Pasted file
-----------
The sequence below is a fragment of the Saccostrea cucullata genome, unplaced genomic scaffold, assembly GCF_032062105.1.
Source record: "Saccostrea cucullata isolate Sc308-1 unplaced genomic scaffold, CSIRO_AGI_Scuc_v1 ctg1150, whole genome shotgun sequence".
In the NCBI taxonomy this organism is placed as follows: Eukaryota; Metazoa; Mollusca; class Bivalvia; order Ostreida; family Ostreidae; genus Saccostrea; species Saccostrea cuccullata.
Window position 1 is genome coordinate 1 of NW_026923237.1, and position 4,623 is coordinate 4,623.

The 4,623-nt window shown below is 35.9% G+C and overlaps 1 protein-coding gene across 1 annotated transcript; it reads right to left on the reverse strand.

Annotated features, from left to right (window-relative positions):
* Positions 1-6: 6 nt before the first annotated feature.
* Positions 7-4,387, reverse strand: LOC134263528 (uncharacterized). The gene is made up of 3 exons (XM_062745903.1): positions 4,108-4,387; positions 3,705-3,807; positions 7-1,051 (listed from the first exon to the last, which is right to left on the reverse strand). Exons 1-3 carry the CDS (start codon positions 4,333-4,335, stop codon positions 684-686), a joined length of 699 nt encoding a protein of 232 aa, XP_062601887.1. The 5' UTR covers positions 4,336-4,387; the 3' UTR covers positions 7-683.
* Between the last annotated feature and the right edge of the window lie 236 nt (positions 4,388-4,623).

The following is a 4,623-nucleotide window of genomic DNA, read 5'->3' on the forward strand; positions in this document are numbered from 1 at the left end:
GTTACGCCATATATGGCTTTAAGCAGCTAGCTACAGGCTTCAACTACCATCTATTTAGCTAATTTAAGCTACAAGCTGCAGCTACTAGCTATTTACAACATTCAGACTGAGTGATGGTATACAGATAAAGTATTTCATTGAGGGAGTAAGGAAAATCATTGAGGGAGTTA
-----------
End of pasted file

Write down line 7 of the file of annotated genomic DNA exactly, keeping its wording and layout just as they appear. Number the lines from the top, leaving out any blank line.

* Positions 1-6: 6 nt before the first annotated feature.